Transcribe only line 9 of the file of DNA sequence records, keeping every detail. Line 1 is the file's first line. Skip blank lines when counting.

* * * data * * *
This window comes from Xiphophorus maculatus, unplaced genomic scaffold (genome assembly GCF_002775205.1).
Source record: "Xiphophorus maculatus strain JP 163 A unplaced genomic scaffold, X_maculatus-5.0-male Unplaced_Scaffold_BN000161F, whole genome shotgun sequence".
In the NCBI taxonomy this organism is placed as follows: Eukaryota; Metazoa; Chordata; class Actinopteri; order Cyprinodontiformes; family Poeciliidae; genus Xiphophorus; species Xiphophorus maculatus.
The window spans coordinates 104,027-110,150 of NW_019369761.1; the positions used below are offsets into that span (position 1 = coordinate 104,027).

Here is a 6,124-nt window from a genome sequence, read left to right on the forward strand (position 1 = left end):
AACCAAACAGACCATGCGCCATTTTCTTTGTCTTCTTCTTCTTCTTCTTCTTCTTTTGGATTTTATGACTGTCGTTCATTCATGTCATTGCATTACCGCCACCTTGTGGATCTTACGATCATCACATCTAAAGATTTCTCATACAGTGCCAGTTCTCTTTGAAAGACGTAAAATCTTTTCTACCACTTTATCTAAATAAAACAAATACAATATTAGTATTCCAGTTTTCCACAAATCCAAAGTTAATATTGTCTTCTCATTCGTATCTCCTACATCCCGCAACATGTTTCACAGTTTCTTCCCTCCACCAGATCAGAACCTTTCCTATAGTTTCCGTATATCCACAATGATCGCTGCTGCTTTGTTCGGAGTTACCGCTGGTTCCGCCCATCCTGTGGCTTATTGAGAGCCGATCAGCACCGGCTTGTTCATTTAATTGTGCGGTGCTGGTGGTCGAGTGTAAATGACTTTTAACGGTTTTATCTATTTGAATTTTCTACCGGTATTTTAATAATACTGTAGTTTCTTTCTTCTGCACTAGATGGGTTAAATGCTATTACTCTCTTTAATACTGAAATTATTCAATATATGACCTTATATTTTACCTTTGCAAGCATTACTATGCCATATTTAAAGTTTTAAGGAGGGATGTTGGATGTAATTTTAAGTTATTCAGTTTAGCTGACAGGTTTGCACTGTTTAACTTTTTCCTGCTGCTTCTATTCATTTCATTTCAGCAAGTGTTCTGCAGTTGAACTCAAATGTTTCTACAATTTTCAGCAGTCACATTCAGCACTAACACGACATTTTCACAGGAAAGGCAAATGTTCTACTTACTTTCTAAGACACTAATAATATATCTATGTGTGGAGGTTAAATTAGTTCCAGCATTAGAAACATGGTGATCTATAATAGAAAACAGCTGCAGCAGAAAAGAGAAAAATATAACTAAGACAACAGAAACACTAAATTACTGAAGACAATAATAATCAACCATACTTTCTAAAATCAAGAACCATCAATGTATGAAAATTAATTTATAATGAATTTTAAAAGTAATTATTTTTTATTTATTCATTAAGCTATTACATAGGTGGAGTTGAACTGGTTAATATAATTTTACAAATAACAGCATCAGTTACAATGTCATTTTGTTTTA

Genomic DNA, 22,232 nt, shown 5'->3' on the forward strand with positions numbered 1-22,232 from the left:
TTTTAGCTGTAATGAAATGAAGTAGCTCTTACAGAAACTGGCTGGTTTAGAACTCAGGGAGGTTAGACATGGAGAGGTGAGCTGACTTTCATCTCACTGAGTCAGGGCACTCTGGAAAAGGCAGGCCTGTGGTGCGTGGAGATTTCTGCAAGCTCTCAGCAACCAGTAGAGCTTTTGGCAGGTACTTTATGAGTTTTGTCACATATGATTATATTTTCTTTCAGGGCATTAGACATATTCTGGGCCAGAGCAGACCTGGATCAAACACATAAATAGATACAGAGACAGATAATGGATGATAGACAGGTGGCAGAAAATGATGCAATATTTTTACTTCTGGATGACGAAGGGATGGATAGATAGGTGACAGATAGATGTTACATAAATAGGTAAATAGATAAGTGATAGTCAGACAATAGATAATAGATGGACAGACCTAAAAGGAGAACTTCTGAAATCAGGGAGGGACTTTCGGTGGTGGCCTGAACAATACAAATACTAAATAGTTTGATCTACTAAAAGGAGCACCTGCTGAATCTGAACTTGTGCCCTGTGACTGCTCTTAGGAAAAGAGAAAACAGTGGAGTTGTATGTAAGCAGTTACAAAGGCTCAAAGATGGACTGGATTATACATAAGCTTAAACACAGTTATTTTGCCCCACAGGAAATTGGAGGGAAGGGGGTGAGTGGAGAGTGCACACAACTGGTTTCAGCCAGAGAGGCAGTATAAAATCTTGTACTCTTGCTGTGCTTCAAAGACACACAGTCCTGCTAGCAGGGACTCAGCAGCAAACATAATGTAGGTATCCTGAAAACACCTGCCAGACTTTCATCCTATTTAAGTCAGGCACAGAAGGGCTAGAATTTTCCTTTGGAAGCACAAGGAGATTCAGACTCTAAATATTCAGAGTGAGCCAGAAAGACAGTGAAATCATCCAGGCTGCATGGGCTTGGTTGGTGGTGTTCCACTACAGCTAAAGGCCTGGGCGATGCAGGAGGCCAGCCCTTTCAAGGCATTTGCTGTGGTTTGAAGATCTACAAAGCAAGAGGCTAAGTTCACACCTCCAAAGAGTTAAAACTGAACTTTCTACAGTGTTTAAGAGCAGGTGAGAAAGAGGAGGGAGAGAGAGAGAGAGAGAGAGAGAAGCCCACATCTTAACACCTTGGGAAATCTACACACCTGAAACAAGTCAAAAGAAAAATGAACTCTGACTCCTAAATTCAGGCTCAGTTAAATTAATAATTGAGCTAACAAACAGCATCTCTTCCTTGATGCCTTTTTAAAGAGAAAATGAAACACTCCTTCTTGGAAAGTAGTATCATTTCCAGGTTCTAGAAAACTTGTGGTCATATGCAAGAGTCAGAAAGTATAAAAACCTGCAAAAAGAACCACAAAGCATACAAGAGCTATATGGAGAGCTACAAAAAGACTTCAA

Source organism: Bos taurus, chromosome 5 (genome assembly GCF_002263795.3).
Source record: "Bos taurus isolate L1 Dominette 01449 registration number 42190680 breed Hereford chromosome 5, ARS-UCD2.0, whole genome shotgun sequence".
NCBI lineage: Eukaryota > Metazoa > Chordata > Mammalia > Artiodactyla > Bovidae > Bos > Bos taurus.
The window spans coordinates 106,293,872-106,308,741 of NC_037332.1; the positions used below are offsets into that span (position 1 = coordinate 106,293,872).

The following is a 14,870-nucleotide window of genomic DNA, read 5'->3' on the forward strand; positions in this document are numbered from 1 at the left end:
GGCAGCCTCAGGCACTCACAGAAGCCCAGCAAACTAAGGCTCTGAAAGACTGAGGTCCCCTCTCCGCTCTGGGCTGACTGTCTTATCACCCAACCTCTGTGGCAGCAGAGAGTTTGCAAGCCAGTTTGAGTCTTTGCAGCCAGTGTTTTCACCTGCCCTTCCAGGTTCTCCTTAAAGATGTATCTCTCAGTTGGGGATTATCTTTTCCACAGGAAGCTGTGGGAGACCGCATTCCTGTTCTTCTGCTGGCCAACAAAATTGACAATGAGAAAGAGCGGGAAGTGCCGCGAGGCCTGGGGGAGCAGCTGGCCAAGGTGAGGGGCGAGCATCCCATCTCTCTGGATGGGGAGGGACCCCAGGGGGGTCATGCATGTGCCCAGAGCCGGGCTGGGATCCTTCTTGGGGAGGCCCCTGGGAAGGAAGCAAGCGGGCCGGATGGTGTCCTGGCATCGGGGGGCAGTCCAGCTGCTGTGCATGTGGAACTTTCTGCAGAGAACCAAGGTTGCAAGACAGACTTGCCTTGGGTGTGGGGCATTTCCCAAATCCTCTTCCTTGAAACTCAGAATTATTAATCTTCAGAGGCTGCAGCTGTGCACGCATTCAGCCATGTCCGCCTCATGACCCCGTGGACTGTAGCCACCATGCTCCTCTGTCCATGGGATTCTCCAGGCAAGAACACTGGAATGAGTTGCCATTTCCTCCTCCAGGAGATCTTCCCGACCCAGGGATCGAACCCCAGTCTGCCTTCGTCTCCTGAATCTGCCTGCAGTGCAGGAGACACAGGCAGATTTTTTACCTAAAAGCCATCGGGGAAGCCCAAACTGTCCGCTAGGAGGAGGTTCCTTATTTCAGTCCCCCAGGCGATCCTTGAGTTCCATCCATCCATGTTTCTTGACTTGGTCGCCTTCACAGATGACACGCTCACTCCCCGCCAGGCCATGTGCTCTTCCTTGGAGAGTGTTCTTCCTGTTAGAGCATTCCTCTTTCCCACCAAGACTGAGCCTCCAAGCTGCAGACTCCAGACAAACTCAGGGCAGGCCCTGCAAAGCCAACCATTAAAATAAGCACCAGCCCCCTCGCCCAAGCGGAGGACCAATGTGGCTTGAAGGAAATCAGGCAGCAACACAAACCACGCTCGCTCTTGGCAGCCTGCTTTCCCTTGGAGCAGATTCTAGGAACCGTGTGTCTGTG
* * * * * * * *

Source organism: Bos taurus, chromosome 5 (genome assembly GCF_002263795.3).